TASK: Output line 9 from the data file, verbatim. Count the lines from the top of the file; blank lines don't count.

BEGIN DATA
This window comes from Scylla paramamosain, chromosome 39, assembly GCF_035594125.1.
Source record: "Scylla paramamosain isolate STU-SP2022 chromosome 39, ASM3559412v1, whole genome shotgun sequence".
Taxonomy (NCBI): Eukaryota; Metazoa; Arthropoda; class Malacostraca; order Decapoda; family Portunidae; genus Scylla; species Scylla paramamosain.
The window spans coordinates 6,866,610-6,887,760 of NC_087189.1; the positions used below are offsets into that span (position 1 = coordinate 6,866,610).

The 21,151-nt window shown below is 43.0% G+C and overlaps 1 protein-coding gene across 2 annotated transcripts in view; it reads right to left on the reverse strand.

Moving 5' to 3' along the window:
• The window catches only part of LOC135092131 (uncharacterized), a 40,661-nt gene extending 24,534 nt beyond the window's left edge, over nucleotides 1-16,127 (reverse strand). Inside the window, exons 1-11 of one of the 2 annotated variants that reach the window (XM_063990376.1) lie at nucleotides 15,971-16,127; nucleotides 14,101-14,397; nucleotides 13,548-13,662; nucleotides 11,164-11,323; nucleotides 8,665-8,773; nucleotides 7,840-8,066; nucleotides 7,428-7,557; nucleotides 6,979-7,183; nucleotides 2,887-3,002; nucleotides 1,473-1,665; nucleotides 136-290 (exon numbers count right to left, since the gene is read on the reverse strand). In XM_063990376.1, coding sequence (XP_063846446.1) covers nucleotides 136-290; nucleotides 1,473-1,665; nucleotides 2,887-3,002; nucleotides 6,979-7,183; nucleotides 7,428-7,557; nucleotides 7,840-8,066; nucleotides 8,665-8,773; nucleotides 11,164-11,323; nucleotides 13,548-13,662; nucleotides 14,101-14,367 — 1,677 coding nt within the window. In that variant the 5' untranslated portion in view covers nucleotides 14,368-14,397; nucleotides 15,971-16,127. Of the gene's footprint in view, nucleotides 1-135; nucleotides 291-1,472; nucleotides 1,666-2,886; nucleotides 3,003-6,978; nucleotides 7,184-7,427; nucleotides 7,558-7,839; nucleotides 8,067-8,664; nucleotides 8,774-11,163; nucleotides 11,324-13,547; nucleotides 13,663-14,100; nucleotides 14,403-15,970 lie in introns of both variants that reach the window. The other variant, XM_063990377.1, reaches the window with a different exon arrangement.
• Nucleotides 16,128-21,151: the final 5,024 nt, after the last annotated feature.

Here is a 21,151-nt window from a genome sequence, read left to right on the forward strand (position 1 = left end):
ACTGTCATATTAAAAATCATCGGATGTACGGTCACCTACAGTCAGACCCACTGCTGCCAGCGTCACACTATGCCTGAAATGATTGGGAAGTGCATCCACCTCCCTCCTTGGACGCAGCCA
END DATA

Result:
Here is a 21,151-nt window from a genome sequence, read left to right on the forward strand (position 1 = left end):